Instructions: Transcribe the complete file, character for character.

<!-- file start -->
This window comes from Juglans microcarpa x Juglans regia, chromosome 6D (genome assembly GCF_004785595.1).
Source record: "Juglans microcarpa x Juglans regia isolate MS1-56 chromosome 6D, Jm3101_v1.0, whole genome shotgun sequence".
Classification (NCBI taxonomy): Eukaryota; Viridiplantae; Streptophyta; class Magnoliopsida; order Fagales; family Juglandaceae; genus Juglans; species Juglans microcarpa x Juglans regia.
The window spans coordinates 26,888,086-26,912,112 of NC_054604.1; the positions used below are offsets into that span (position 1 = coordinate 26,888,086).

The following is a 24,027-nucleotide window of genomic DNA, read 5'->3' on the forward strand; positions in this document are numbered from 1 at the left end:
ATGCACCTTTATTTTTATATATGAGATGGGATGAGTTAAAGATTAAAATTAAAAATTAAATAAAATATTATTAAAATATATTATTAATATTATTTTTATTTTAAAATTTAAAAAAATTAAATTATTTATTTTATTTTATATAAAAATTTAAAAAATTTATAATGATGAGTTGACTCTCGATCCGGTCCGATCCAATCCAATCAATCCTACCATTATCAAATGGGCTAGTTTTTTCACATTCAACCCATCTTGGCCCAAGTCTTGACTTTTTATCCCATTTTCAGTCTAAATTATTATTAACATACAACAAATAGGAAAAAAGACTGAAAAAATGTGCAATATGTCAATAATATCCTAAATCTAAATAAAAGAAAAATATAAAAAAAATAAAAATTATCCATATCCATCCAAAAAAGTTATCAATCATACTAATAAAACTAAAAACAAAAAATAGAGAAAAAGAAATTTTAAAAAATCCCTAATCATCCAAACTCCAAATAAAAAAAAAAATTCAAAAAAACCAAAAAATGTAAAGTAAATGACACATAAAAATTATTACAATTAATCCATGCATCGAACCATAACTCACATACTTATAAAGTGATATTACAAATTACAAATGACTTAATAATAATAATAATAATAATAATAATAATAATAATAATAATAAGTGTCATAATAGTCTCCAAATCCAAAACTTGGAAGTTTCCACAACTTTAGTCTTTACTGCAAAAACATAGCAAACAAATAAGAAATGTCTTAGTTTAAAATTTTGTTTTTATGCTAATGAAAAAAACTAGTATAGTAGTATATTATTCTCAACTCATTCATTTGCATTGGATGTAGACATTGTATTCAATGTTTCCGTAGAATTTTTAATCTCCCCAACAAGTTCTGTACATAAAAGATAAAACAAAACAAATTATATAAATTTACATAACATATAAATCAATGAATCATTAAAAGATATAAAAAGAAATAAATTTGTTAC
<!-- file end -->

This window comes from Juglans microcarpa x Juglans regia, chromosome 6D (genome assembly GCF_004785595.1).
Source record: "Juglans microcarpa x Juglans regia isolate MS1-56 chromosome 6D, Jm3101_v1.0, whole genome shotgun sequence".
Classification (NCBI taxonomy): Eukaryota; Viridiplantae; Streptophyta; class Magnoliopsida; order Fagales; family Juglandaceae; genus Juglans; species Juglans microcarpa x Juglans regia.
The window spans coordinates 26,888,086-26,912,112 of NC_054604.1; the positions used below are offsets into that span (position 1 = coordinate 26,888,086).

The following is a 24,027-nucleotide window of genomic DNA, read 5'->3' on the forward strand; positions in this document are numbered from 1 at the left end:
ATGCACCTTTATTTTTATATATGAGATGGGATGAGTTAAAGATTAAAATTAAAAATTAAATAAAATATTATTAAAATATATTATTAATATTATTTTTATTTTAAAATTTAAAAAAATTAAATTATTTATTTTATTTTATATAAAAATTTAAAAAATTTATAATGATGAGTTGACTCTCGATCCGGTCCGATCCAATCCAATCAATCCTACCATTATCAAATGGGCTAGTTTTTTCACATTCAACCCATCTTGGCCCAAGTCTTGACTTTTTATCCCATTTTCAGTCTAAATTATTATTAACATACAACAAATAGGAAAAAAGACTGAAAAAATGTGCAATATGTCAATAATATCCTAAATCTAAATAAAAGAAAAATATAAAAAAAATAAAAATTATCCATATCCATCCAAAAAAGTTATCAATCATACTAATAAAACTAAAAACAAAAAATAGAGAAAAAGAAATTTTAAAAAATCCCTAATCATCCAAACTCCAAATAAAAAAAAAAATTCAAAAAAACCAAAAAATGTAAAGTAAATGACACATAAAAATTATTACAATTAATCCATGCATCGAACCATAACTCACATACTTATAAAGTGATATTACAAATTACAAATGACTTAATAATAATAATAATAATAATAATAATAATAATAATAATAATAAGTGTCATAATAGTCTCCAAATCCAAAACTTGGAAGTTTCCACAACTTTAGTCTTTACTGCAAAAACATAGCAAACAAATAAGAAATGTCTTAGTTTAAAATTTTGTTTTTATGCTAATGAAAAAAACTAGTATAGTAGTATATTATTCTCAACTCATTCATTTGCATTGGATGTAGACATTGTATTCAATGTTTCCGTAGAATTTTTAATCTCCCCAACAAGTTCTGTACATAAAAGATAAAACAAAACAAATTATATAAATTTACATAACATATAAATCAATGAATCATTAAAAGATATAAAAAGAAATAAATTTGTTAC